Advisory, Advisory, Advisory, Advisory, Advisory, Advisory, Advisory
News & Events:
1. Start planning for October’s Month of the Young Adolescent!
2. Ohio Middle School Association’s Annual Conference, February 19-20, 2009 in Sandusky, OH. Presenter information is posted on the page. Download now and get it it in to your administration while they’re too confused and dazed with the opening of school’s events to say, “No.”
3. NMSA Annual Conference, October 30 – November 1 (Video sample)
4. Canadian National Middle Years Conference, November 5, 6, & 7 in Winnipeg, Manitoba.
5. Rick Stiggins has a Balanced Assessment Manifesto posted at NMSA‘s website worth checking out.
6. Looking for news from Ontario Middle Level Educators Association. If you have any, drop us a line.
7. Wisconsin Association of Middle Level Educators annual conference is coming up October 9-10, 2008.
8. The New England League of Middle Schools has a whole bevy of professional development planned for the 2008-2009 school year and you can access it here.
9. ADVISORY IDEAS NEEDED: NELMS is putting together an Advisory Resource page with lessons for you to use. They are asking for submissions here by January 1, 2009. If your entry is used, you will be entered in a raffle for a 3 day NELMS conference ticket.
10. NMSA’s latest podcast focuses on using Skype for academic learning. How many of you have access to Skype at school?
11. Research Summary Posted: Vocabulary Teaching and Learning Across Disciplines is now available at NMSA.
12. NMSA has a Facebook ! They would like to invite you to join them on Facebook and the opportunities it affords. How many of you can reach Facebook through your district’s firewall?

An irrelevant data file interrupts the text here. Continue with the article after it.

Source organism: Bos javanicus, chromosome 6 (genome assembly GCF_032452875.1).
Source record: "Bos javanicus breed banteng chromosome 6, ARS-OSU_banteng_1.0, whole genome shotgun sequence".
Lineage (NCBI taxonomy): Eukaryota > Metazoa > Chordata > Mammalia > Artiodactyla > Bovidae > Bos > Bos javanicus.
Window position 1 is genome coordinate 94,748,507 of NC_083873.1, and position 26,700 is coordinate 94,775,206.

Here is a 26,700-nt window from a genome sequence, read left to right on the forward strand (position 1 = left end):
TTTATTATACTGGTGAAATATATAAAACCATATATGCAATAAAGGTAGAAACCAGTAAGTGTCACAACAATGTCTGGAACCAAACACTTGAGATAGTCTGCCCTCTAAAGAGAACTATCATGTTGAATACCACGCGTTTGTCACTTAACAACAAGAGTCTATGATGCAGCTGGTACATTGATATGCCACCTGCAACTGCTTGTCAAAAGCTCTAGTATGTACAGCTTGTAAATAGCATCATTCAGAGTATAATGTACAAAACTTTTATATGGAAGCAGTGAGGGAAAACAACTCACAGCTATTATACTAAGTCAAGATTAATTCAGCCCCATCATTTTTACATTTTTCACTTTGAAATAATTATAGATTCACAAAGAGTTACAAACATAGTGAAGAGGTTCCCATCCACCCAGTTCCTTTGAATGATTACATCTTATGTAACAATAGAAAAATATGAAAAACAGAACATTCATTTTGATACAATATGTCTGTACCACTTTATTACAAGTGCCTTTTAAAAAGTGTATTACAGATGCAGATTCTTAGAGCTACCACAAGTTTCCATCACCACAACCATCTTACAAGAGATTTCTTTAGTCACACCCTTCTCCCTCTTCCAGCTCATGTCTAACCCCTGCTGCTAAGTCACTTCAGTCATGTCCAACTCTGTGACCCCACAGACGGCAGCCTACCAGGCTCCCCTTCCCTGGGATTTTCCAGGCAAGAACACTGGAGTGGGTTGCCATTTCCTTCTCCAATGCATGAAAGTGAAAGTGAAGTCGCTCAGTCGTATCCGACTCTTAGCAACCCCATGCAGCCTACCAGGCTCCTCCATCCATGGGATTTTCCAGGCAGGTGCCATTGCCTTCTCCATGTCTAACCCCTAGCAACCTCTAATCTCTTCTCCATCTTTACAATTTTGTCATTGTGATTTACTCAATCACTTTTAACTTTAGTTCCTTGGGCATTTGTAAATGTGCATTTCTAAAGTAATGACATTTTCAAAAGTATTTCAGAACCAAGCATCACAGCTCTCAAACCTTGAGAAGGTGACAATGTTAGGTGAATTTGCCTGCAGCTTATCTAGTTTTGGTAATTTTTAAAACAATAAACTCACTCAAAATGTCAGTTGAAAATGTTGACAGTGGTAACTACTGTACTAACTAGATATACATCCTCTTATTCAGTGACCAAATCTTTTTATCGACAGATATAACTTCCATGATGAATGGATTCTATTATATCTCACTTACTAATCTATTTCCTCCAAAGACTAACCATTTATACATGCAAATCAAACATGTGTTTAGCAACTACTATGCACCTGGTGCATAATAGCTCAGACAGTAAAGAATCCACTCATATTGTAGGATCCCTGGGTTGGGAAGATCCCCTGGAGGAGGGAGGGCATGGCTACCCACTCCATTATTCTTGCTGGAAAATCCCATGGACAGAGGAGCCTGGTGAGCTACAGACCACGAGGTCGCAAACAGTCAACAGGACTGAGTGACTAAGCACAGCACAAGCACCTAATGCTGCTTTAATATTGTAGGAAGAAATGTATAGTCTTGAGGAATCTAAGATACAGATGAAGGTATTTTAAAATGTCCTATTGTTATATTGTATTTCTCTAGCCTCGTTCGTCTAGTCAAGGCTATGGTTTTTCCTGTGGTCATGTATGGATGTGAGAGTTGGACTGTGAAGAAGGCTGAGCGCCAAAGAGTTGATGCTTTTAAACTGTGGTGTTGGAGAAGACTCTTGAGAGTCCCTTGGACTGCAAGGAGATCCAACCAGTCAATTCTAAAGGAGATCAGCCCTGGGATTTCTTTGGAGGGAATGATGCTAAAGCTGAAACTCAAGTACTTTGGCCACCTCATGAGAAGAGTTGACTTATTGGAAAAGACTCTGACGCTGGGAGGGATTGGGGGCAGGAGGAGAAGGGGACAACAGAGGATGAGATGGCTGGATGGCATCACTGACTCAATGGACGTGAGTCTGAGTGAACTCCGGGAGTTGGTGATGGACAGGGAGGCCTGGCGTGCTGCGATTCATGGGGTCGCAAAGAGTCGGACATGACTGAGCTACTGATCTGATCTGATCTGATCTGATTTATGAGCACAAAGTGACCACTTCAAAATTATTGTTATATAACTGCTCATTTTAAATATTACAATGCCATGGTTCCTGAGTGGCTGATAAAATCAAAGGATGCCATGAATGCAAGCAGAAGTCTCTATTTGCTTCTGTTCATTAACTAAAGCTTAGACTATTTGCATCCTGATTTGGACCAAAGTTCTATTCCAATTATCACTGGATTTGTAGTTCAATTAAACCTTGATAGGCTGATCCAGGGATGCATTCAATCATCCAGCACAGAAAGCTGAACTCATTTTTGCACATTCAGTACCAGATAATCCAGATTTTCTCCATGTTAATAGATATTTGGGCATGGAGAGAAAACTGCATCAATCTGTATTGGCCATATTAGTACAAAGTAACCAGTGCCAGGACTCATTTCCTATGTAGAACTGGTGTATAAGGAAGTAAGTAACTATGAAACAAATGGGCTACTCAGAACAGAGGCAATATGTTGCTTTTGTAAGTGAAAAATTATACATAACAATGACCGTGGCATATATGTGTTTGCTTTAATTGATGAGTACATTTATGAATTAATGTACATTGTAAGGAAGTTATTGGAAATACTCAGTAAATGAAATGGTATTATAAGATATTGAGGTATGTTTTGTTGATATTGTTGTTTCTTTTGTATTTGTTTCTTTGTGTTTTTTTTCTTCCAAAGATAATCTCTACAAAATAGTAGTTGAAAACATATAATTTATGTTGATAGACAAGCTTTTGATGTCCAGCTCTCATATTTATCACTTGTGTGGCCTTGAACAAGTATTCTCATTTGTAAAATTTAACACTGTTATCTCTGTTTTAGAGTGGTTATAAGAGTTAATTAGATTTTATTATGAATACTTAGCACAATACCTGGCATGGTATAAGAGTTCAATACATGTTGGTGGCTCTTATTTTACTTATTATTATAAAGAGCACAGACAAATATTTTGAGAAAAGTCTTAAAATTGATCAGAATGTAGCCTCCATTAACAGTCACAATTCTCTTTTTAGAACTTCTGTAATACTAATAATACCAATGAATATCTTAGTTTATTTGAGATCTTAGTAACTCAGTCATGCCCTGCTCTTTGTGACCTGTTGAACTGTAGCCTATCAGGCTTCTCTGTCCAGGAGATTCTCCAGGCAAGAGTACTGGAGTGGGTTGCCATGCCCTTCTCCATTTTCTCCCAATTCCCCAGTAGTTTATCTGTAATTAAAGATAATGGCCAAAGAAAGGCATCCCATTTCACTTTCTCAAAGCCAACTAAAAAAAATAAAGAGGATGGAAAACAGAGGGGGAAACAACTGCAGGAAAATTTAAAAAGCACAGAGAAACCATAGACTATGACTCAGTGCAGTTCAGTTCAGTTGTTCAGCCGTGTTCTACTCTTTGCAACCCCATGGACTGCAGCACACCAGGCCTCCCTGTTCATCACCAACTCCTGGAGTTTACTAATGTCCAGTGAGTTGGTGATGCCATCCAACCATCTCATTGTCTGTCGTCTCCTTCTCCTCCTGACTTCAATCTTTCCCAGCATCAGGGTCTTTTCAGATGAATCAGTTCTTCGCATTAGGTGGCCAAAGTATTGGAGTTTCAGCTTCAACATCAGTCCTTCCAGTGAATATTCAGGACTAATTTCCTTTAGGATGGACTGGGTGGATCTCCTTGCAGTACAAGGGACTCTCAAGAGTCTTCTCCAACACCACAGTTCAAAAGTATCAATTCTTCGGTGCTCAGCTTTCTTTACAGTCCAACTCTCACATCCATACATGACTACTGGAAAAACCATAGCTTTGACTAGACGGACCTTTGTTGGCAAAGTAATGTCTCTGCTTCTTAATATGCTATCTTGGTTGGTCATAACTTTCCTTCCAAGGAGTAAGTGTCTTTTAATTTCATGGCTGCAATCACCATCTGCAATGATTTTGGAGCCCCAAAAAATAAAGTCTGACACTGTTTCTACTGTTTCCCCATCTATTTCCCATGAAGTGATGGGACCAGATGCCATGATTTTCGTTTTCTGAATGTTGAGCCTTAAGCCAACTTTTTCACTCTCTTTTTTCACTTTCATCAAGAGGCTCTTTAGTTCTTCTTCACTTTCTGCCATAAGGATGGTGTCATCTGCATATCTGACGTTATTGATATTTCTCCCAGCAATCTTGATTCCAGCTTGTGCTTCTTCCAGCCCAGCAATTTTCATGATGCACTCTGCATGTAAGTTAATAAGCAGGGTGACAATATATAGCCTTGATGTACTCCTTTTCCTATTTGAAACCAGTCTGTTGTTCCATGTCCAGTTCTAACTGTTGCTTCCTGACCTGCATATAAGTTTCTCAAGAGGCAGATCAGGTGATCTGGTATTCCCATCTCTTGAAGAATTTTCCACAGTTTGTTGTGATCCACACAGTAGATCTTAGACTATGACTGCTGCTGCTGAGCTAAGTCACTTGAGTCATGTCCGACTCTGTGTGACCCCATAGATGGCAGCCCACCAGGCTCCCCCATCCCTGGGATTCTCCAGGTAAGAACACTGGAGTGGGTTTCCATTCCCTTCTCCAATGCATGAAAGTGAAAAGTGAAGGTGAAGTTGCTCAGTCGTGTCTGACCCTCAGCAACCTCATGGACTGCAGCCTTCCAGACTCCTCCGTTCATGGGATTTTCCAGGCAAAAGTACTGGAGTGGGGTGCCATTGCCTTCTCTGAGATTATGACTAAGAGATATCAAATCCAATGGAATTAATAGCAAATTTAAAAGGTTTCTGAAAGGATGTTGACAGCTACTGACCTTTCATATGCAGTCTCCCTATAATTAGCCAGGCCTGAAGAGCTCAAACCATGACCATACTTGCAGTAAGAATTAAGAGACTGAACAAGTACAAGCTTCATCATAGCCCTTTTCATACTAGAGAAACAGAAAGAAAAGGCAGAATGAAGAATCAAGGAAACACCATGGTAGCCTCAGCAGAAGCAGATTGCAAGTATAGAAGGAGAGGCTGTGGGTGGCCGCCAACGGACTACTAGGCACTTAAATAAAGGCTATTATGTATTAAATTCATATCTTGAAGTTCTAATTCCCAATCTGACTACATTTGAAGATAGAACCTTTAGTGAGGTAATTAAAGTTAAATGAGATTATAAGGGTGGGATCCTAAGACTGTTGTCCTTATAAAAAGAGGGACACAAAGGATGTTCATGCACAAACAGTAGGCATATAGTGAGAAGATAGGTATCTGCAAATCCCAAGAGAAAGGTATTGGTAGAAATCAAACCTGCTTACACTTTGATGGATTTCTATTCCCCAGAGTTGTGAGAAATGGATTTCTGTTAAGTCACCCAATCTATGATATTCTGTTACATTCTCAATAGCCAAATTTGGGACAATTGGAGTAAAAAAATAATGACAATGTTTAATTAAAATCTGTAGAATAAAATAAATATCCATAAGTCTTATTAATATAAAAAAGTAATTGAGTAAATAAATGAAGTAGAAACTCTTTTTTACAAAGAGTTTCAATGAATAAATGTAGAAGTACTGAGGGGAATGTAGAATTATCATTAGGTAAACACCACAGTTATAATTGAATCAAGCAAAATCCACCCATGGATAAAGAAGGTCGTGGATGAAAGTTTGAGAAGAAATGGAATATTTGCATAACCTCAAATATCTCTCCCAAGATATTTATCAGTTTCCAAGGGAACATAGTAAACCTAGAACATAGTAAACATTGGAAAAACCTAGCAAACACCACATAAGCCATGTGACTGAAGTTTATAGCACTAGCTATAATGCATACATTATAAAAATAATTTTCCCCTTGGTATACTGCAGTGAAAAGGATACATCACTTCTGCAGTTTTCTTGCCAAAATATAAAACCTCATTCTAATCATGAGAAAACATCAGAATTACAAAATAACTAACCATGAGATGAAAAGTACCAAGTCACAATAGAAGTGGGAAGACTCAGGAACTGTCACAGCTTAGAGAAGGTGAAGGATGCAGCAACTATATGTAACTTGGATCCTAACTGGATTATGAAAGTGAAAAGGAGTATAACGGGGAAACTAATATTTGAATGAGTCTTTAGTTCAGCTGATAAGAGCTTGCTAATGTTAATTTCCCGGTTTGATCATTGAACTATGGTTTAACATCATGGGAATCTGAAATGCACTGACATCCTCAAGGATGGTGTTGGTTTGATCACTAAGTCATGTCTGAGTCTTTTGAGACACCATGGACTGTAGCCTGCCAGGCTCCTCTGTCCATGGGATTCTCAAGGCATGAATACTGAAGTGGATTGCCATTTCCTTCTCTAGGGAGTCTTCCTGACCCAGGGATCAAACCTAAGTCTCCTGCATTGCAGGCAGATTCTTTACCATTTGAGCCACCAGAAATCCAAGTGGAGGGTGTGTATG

13. The Michigan Department of Environmental Quality (DEQ) has collaborated with the Michigan Association of Middle School Educators to develop an 18 unit Science module. You can access it here.
14. Keycode software has a Homework App for your iPhone/iPod touch. You know your kids have ’em now its time to put the little ‘puters to work for you! ($5.99 at the iTunes store)
In his seminal work, A Middle School Curriculum: From Rhetoric to Reality, Beane (1993) argues that
“the central purpose of the middle school curriculum should be helping early adolescents explore
self and social meanings at this time in their lives” (p. 18). When teachers serve as advisors to sixth,
seventh, and eighth graders, they receive daily, if not hourly, reminders of what it is like to be a
young adolescent in today’s fast-paced world. Through conversation and contact with their charges,
teachers gain useful insights into early adolescence that they can then weave into the ongoing
classroom experience over the course of the school year.